The Economic Consequences of IFRS: The Vanishing of Preference Shares in the Netherlands



The consequences of international accounting standards are likely to reach beyond the

impact on financial statements. This paper demonstrates one of the economic

implications of international standards. We focus on the impact of the IFRS regulation on

preference shares (IAS 32) in the Netherlands. IAS 32 causes most preference shares to

lose their classification as equity and these shares will hence be classified as liabilities.

We document that for Dutch firms with preferred stock outstanding, the reclassification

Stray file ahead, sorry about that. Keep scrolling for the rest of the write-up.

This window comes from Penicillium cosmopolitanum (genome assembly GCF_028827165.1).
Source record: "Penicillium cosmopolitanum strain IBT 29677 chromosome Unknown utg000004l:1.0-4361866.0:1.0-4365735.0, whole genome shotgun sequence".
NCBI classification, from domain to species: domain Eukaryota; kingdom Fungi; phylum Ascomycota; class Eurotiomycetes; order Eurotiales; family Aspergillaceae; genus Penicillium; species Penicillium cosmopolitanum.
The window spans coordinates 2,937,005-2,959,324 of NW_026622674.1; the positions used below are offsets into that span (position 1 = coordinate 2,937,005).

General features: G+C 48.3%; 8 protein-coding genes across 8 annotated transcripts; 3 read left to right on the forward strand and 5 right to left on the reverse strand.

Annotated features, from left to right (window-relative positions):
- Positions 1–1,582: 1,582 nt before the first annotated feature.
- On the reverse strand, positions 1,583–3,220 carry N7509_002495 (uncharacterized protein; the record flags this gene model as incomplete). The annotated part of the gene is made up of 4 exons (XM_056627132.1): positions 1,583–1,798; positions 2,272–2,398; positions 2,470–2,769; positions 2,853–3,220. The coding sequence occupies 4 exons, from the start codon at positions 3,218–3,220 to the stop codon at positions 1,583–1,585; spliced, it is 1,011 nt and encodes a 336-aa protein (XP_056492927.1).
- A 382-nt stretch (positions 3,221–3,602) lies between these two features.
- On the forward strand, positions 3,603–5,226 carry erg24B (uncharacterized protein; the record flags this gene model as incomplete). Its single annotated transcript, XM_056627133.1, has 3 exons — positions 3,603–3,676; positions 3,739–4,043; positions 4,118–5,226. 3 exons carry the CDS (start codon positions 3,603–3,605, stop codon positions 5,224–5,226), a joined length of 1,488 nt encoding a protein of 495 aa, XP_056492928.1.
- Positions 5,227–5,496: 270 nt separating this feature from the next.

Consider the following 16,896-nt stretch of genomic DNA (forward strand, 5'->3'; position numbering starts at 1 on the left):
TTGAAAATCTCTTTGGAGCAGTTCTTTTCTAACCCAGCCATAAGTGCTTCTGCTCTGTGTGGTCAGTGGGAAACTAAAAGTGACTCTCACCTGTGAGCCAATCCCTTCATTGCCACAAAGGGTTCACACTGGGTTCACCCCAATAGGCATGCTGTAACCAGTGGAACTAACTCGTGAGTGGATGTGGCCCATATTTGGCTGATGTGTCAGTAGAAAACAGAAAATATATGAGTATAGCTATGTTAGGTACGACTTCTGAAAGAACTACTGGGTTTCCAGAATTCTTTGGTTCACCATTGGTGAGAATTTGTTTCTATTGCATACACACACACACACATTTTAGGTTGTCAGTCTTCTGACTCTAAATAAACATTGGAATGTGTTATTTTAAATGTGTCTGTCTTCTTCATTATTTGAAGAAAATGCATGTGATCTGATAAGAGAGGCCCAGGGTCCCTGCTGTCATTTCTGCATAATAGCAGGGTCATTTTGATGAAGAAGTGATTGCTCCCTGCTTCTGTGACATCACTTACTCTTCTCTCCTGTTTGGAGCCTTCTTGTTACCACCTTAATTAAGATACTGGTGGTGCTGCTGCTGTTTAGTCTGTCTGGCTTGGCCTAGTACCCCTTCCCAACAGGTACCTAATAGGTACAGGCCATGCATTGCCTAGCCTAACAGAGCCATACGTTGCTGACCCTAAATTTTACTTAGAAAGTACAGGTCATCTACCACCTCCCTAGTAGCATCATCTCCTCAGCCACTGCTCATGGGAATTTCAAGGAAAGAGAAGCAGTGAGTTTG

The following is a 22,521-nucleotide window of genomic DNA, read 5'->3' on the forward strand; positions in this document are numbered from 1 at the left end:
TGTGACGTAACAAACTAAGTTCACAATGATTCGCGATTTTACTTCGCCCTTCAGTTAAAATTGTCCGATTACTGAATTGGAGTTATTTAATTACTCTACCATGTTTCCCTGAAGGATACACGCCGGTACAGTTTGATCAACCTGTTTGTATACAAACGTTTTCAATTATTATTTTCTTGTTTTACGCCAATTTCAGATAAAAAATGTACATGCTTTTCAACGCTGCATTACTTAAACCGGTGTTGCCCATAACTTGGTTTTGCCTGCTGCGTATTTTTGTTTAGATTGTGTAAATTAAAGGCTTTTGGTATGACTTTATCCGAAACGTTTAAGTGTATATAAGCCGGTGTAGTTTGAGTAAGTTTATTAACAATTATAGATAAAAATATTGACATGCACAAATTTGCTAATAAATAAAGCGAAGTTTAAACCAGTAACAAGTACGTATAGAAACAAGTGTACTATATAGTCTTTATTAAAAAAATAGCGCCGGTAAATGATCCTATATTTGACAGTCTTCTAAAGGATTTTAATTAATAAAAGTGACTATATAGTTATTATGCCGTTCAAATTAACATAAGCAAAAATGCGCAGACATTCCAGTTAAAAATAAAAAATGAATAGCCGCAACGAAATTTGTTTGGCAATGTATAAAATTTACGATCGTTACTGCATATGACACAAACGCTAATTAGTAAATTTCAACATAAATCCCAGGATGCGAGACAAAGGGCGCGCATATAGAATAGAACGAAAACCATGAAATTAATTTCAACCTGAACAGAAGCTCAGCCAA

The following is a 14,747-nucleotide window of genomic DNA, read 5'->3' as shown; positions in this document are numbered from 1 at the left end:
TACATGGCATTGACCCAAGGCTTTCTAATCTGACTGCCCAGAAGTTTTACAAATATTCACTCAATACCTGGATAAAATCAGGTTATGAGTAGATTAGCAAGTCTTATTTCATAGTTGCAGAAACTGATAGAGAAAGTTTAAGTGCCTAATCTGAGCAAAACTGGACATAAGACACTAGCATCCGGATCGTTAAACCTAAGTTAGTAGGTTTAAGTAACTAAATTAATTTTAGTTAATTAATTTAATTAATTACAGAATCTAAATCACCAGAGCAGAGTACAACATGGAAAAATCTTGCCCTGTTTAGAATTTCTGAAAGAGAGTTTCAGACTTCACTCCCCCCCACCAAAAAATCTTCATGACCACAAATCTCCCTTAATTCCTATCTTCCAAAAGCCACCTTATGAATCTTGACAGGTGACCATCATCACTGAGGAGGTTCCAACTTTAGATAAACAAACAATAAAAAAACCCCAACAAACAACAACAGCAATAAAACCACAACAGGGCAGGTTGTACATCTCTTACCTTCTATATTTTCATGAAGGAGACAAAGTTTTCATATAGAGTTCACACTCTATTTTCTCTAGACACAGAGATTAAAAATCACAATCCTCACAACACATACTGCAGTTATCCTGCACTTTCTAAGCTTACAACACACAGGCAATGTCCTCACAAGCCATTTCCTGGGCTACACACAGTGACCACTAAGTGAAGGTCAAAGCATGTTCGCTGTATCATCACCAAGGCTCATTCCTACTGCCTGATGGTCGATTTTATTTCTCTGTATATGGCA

will on average increase the reported debt ratio by 35%. We find that 71% of the firms

that are affected by IAS 32 buy back their preference shares or alter the specifications of

the preference shares in such a way that the classification as equity can be maintained.

We conclude that IFRS does not only lead to a decrease in the use of financial

instruments that otherwise would have added to the capital structure diversity, but also

changes firms real capital structure. We further conclude that the main determinant of

the decision whether to buy back preference shares is the magnitude of the impact of IAS

32 on a firms debt ratio. Available downloads For more information contact Peter Roosenboom;